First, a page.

For more details, please see ourCookie Policy.

Service Providers

Enabling Service Providers to New Revenue Streams: Expect Strong Demand for Server Load Balancing-as-a-Service

by Doug.Dunbar on ‎08-08-2013 07:08 AM - last edited on ‎10-28-2013 10:50 PM by bcm1 (2,335 Views)

As every service provider already knows, performance and reliability are always high priorities for enterprise IT. Add cloud computing to the mix, its importance multiplies. In this week’s blog, I continue discussing the WaveLength Market Analytics study on enterprise infrastructures service needs. Specifically, I address the market opportunity for server load balancing services in both terms of size and demand, as well as service packaging, and pricing.


Like the market for IPv6 translation services, the market for server load balancing (SLB)-as-a-service is very large. When asked about their top three IT management priorities, the graph above shows that more than half of enterprise IT survey respondents chose improving user experience, service quality, and reliability as the top IT management priority. High performance and reliability requirements drive demand for server load balancing solutions, so if half of America’s 18,000 large organization’s outsource just one application’s server load-balancing, it’s a good-sized market.


Of course, server load balancing is not a new concept. Enterprises have been using the technology for more than a decade and as the table below shows, they use a mix of server load balancing solutions. Most organizations use an internally managed solution and about half already use a service provider for some type of server load balancing. Forty five percent of both the medium and large enterprises outsource using dedicated load balancers from a service provider. Although less mature, even 38% of medium and 20% of large enterprises say they outsource to a service provider using shared load balancers. As public and hybrid cloud acceptance grows, this shared load balancing service is expected to grow along with them.


Where are enterprises on their willingness to buy a new variant, server load balancing-as-a-service?  What value-added features would they be willing to buy and what would they be willing to spend on them? Among the three new infrastructure services, IPv6 translation, storage area network extension, and server load balancing, server load balancing has the highest percentage of respondents who are willing to pay for services. With 86% of large enterprises, survey respondents are more likely to be willing to pay for server load-balancing services than the other two infrastructure services discussed in my previous blogs, IPv6 translation and SAN extension.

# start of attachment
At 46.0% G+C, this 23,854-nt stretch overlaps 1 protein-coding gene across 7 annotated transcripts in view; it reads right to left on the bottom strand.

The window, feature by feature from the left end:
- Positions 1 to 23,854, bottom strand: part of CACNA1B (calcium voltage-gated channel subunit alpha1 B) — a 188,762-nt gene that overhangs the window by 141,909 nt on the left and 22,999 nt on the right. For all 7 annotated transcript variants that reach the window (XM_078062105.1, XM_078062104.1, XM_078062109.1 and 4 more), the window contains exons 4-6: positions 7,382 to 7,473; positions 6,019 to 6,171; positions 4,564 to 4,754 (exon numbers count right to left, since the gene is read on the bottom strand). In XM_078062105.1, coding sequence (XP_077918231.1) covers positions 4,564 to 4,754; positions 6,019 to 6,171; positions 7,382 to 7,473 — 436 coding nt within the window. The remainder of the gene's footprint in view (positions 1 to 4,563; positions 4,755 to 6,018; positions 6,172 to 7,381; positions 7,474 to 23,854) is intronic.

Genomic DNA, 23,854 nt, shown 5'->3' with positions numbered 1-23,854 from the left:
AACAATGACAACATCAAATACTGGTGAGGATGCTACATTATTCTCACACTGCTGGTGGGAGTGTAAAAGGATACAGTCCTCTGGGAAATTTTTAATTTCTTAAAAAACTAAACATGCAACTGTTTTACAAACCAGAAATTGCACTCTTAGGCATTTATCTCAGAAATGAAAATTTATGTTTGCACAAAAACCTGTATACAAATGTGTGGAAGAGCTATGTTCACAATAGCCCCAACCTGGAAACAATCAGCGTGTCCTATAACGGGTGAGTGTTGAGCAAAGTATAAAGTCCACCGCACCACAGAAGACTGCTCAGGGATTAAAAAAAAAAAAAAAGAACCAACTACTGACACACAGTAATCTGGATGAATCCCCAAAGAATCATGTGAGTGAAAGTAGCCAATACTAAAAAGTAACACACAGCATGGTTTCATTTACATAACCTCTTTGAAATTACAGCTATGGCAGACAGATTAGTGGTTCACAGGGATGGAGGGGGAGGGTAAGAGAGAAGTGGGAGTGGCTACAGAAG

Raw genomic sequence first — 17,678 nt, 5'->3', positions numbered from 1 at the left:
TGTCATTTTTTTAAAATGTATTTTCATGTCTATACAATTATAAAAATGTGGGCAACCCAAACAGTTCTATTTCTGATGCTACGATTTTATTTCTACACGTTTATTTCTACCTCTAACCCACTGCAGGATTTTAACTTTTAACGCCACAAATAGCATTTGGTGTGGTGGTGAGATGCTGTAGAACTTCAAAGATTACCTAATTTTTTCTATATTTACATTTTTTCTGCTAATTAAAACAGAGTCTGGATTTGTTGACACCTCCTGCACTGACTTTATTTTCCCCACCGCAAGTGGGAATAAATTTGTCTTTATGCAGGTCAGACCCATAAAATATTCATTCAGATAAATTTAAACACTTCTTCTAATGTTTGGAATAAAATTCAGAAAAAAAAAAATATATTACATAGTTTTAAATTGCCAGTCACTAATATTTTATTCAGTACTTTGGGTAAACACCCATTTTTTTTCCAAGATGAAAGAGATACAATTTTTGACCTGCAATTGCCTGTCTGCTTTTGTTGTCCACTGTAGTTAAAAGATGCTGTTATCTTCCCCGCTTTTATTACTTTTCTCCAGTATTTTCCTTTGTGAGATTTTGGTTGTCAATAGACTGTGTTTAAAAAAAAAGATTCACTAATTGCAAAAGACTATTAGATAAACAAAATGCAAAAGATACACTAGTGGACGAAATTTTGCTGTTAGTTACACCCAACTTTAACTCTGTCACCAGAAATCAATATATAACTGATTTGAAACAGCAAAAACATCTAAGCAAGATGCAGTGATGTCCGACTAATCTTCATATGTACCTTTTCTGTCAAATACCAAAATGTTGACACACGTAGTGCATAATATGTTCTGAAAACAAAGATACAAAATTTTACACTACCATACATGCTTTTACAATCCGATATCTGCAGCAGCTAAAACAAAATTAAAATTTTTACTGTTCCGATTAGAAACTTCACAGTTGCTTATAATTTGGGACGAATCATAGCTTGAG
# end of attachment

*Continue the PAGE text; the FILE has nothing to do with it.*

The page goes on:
As to the above table shows, server load balancing services offer significant opportunity for differentiated services or to sell additional value-added services. Nearly three-quarters of large enterprises are willing to pay for all SLB capabilities included in the study. A service provider can create a service for global load balancing between two data centers as a stand-alone service and about 77% of large enterprises said they’d be willing to pay for it. A service provider can also earn extra revenue by packaging device redundancy for highly available SLB-as-a-service. This value-add can entice 45% of medium and 78% of large enterprises to part with some dollars.


So how much extra will enterprises likely pay for SLB value-added features? We asked how much extra in the form of a premium over the base service fees for SLB-as-a-service for 3 specific value-adds. On average, large enterprises are willing to pay an additional 27% for IPv6 migration support and for SSL offload, and an additional 31% for device redundancy. The more budget-constrained medium-sized enterprise segment reports they are willing to pay an approximately an additional 25% for each of the three value-adds.


The enterprise IT imperative to improve user experience, service quality and reliability, along with increasing cloud apps, create a large and growing service provider opportunity. With its many value-added features, SLB-as-a-service is potentially lucrative; it is both easily differentiated and average revenue per user (ARPU) increases with each a la carte value-added feature. Service providers should invest in their SLB-as-a-service portfolio today to take those new SLB revenue streams to the bank.